A society fueled by plastic


Christian Vasquez and

Plastic or paper? What used to be a common phrase is now only used at “natural” and “organic” grocery stores in El Paso, and is only asked where consumers can afford to think about the environment, which is a shame because that question is more relevant now than it ever was.

Petro-based plastics—plastic made from the byproducts of petroleum or natural gas—have undoubtedly shaped our world. Petro-based plastics are essential for the entire medical field, transportation, construction, clothing and all around play an essential role for a modern way of life. I challenge anyone to look around them and find something that does not have plastic.

It’s impossible to argue against the fact that petro-based plastics have provided a great benefit, but it’s equally impossible to argue that they do not pose a great threat to our health and our environment.

Petro-based plastics are so ubiquitous they have even found their way into the air we breathe, according to a study by the University of Paris, which found there are microplastics in the air small enough to breathe in.

To put that in perspective, every time you wash a synthetic garment—anything with nylon, polyester, spandex, etc.—around 1,600 petro-based plastic microfibers are produced, washed down the drain, bypassing any sewage filters and enter the ocean, land and air.

Disintegrated petroplastics have found their way into the fish we eat and are one of many ways humans also ingest microplastics, according to a study in the journal Scientific Reports.

Most have heard of the Texas-sized island of plastic and trash in the middle of the Pacific, the Great Pacific Garbage Patch, but the mass has grown and is roughly four times the size of California, according to another study in the journal Scientific Reports. Microplastics only make up 8 percent of the island according to the New York Times, and it’s not a patch insomuch as 1.8 trillion pieces of underwater trash disintegrating into microplastics that will eventually enter our food supply.

There aren’t enough studies to know exactly how bad ingesting or inhaling microplastics are for us, but it’s just asinine to wait around to find out, and not when there are already other options.

Bioplastics are made from renewable sources such as vegetable fats, oils and plant-based derivatives, and have gotten some significant traction in recent years. Electrolux, a global appliance manufacturer, recently created a refrigerator made completely from bioplastics. Recyclable cutlery has started to pop up as well and Lego recently announced that some of their iconic Legos will be made from plant-based plastic.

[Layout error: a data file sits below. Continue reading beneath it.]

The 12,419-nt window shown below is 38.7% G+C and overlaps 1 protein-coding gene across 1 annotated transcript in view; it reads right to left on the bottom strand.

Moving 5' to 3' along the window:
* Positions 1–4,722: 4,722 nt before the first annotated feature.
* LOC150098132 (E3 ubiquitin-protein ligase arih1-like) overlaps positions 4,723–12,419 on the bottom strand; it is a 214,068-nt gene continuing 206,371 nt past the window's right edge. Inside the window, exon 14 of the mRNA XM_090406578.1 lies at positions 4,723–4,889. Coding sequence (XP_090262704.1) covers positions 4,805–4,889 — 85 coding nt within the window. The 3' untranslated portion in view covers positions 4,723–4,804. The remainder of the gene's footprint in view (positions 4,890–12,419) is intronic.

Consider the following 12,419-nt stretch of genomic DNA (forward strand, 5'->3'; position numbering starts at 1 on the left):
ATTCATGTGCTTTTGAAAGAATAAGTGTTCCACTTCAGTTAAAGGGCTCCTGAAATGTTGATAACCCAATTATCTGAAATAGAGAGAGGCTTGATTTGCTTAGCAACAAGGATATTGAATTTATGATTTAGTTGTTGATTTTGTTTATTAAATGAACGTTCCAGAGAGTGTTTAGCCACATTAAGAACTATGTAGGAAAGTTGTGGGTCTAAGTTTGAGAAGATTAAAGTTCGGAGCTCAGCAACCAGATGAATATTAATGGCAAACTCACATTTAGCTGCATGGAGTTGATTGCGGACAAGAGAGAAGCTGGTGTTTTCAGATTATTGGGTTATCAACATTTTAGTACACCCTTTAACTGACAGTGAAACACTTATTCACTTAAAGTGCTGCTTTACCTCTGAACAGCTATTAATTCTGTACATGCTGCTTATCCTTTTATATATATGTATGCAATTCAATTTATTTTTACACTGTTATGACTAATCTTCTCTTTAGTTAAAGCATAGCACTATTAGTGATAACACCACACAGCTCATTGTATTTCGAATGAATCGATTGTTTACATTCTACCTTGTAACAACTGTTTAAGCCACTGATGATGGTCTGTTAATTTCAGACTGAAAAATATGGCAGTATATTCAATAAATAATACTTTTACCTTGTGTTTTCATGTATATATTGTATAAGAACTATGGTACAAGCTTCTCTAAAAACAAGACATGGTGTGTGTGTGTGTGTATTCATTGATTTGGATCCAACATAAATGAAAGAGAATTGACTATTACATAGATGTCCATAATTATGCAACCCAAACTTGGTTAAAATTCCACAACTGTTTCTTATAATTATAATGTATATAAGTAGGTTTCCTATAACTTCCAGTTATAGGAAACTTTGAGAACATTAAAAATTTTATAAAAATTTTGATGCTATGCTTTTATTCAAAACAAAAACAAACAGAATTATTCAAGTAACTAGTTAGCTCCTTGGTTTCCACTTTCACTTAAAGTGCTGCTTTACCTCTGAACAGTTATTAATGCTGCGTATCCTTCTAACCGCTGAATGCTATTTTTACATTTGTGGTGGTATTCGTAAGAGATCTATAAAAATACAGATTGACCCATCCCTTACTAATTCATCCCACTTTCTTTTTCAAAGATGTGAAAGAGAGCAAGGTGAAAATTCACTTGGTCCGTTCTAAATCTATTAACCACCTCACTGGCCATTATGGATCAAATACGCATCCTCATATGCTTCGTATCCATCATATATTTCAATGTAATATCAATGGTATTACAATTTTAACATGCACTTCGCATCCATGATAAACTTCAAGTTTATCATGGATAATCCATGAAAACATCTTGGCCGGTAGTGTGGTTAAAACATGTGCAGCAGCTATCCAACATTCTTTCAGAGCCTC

These are relatively small examples compared to the many ways petro-based plastics are used, but they show that the harmful effects can be decreased if corporations are willing.

There are small things that the individual consumer can do as well. Don’t use straws, take a tote bag with you to the grocery store or simply reuse the hundreds of grocery bags under the kitchen sink and buy products that are made from biodegradable materials. There are hundreds of certificates that show biodegradable, plastic-free, plant-based and more—all you have to do is look.

Unfortunately, there is a line of thinking on the left that the working class cannot afford to think about the environment, and bringing a tote bag tells more about the size of the bank account than anything else. While it may be true, it matters not one bit. Besides the classist stereotype that the impoverished can’t care about their environment, it’s not an adequate excuse when the consequences are so extreme.

Ireland imposed a heavy tax on grocery bags and it was called a tax on the poor by the left. To be quite honest, get over it. People have suffered and survived under the labor-crushing, wage-stealing foot of the upper class long before plastic was invented, and there are enough cheap alternatives that single-use petroplastics are not vital to survival.

Either people learn how to use products other than petro-based plastics or they can get used to asking how many microplastics are in this season’s salmon. The question is no longer paper or plastic, but plastic or basic health.

Follow Christian Vasquez on Twitter @chrismvasq